When examining aspects such as education, family life, and ancestral rituals in Imperial China, the genre of family instructions (jiaxun 家訓) is certainly of central significance. However, a closer look reveals that there is a considerable discrepancy within scholarly literature about what exactly should be understood by the genre. Sometimes, only rather vague and broad definitions of the genre are given if any. Sometimes, the definitions are very specific, restricting the genre to a certain time frame or their incorporation in genealogies. Given the significance of these texts, it seems more than worthwhile to re-examine them in order to arrive at a clearer conception and understanding of the genre. For this reason, I conducted a survey, which concentrated on structural, stylistic and content-related aspects, as well as the author’s potential motives and designated audience. As sources, several hundred texts were analysed, ranging in time from Yan Zhitui’s 顏之推 (531–591) Family Instructions of the Yan clan (Yanshi jiaxun 顏氏家訓) to the mid-twentieth century. The results of this survey suggest that the genre can be subdivided it into two types. The first, going back to the Yanshi jiaxun as its ancestral text, is characterised by its highly personal tone. The second comprises impersonal instructions designed as general social rules, whose prototypes are located in the Song and early Ming dynasties. Exponents of both types of family instructions can be found side by side up into the Qing dynasty.
Mei Ah Tan, “Confucianism for State Governance in the Mid-Tang: A Study of Yuan Zhen’s Imperial Documents”
This paper studies the imperial documents of Yuan Zhen 元稹 (779–831), with the goal of revealing how Confucianism was used for state governance in the mid-Tang. Yuan, a pivotal poet-official and contemporary of Bai Juyi 白居易 (772–846) reached the zenith of his career and literary influence when he assumed the post of chief minister in 822 during the reign of Muzong 穆宗 (795–824, r. 820–824). Two years earlier, in 820, Yuan had been put in charge of writing imperial announcements and proclamations. In those two years, he composed at least 143 pieces, a major portion of his prose. In these documents, he applied his literary skills and humanistic knowledge to politics, proposing various Confucian ideas for the benefit of the state. This paper will examine these ideas and the ideologies behind them, shedding light on historical and cultural developments of the mid-Tang.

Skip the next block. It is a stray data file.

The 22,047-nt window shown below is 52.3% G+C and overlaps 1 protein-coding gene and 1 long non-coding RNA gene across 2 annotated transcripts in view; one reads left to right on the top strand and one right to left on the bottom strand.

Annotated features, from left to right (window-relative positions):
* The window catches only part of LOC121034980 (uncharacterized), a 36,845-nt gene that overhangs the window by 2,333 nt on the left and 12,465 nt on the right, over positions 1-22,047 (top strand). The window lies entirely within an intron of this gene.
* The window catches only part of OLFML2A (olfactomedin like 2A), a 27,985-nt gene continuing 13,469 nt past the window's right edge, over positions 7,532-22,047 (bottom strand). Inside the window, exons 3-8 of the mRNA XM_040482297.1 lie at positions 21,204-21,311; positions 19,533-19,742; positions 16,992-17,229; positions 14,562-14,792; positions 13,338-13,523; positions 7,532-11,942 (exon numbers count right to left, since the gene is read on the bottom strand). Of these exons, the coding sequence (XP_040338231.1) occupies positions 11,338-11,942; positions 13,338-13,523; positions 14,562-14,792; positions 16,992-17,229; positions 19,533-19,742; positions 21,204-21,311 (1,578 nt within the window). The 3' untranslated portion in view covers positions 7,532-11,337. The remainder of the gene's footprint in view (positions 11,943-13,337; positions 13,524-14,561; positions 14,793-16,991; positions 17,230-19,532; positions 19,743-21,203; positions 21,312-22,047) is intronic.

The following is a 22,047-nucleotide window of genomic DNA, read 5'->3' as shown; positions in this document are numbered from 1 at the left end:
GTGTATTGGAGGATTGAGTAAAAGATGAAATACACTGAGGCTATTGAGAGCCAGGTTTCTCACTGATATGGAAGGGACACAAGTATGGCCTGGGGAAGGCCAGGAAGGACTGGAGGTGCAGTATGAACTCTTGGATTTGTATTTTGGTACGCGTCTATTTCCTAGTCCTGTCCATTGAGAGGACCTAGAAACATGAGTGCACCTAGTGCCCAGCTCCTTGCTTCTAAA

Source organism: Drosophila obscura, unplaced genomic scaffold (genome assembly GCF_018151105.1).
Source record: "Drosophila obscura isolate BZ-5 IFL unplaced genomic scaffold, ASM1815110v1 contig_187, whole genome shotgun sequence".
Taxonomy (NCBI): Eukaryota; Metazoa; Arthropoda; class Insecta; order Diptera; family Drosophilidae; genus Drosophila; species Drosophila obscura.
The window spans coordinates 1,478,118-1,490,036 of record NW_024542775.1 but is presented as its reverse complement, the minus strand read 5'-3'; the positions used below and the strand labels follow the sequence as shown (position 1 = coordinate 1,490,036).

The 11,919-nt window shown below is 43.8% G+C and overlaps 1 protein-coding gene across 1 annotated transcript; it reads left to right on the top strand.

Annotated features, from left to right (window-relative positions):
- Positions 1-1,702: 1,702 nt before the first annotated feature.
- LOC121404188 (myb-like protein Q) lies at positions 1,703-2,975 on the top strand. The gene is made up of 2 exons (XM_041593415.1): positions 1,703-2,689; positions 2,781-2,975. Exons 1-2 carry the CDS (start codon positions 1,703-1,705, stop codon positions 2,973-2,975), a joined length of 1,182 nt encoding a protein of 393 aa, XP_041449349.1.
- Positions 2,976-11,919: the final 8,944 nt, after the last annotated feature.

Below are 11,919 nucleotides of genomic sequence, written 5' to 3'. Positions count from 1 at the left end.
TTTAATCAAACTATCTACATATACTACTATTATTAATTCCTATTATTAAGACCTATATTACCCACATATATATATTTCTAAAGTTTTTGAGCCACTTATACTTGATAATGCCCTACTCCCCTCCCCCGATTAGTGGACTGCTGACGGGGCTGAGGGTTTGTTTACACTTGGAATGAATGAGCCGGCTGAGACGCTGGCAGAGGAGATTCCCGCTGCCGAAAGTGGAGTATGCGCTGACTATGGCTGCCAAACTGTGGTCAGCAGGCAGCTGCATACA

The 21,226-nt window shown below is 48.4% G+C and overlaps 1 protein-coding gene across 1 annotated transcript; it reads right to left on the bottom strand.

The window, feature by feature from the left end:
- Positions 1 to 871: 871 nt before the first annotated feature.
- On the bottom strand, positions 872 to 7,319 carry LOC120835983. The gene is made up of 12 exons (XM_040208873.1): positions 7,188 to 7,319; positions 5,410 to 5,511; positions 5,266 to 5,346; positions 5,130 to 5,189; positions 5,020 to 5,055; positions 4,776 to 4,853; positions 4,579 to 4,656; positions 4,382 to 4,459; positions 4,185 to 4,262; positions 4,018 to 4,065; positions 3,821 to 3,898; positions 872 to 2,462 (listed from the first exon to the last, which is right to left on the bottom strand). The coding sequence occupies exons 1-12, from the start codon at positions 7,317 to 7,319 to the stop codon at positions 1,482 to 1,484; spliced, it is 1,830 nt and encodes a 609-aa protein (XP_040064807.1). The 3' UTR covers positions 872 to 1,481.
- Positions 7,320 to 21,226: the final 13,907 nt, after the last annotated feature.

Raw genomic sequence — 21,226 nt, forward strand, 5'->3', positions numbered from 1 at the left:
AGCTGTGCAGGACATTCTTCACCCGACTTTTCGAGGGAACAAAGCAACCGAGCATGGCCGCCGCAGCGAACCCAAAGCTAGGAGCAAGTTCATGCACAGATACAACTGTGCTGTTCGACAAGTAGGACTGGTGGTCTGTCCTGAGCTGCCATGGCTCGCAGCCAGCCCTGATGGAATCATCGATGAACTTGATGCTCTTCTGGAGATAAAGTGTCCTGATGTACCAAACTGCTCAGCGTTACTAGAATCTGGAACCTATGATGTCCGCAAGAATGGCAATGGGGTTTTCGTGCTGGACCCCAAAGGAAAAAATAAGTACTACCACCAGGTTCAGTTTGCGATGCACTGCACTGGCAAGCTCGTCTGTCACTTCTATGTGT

Kiraz Perinçek Karavit, “Dancing with Masks, Wrestling with Horns: Interesting Ritual from the Ming Period Encyclopaedia Sancai tuhui 三才圖會”
Sancai Tuhui 三才圖會, a richly illustrated encyclopedia compiled during the Ming period, reveals an interesting ritual about the history of sports. Scrolling through its pages, one can clearly see in the “wrestling illustration” 角觝圖 that this was a ritual activity where the contesters dance bearing animal masks with horns. Interestingly enough, Chinese word 角觝, that is also used today for “wrestling,” transliterally means “horn resistance.” In these terms, Sancai Tuhui can be also a valuable source that can shed light on the research of Mehmed Siyah Qalam paintings, kept now in Topkapi Palace Museum Library in Istanbul. Produced in Transoxiana during the 14-15th centuries with ink and brush on paper, these paintings attract attention in particular because of their unique theme: demons, mostly entertaining or fighting. In the search for the unrevealed stories behind these paintings, this illustration strengthens the idea that these demon depictions may be human beings wearing masks during ritual performances. A nice coincidence is that purchased in Constantinopolis at the turn of the 20th century, two of these paintings had been in the collection of a German scholar from Leipzig, Philipp Walter Schulz (1864–1920), who was the first to publish about them in 1910, without knowing the provenance. In this presentation, through historical, linguistic and visual documents, I will discuss this drama performance associated with one the most ancient sports of the world history and the derivative interpretation about the demons of Mehmed Siyah Qalam.
Event Timeslots (1)
Governance and Rituals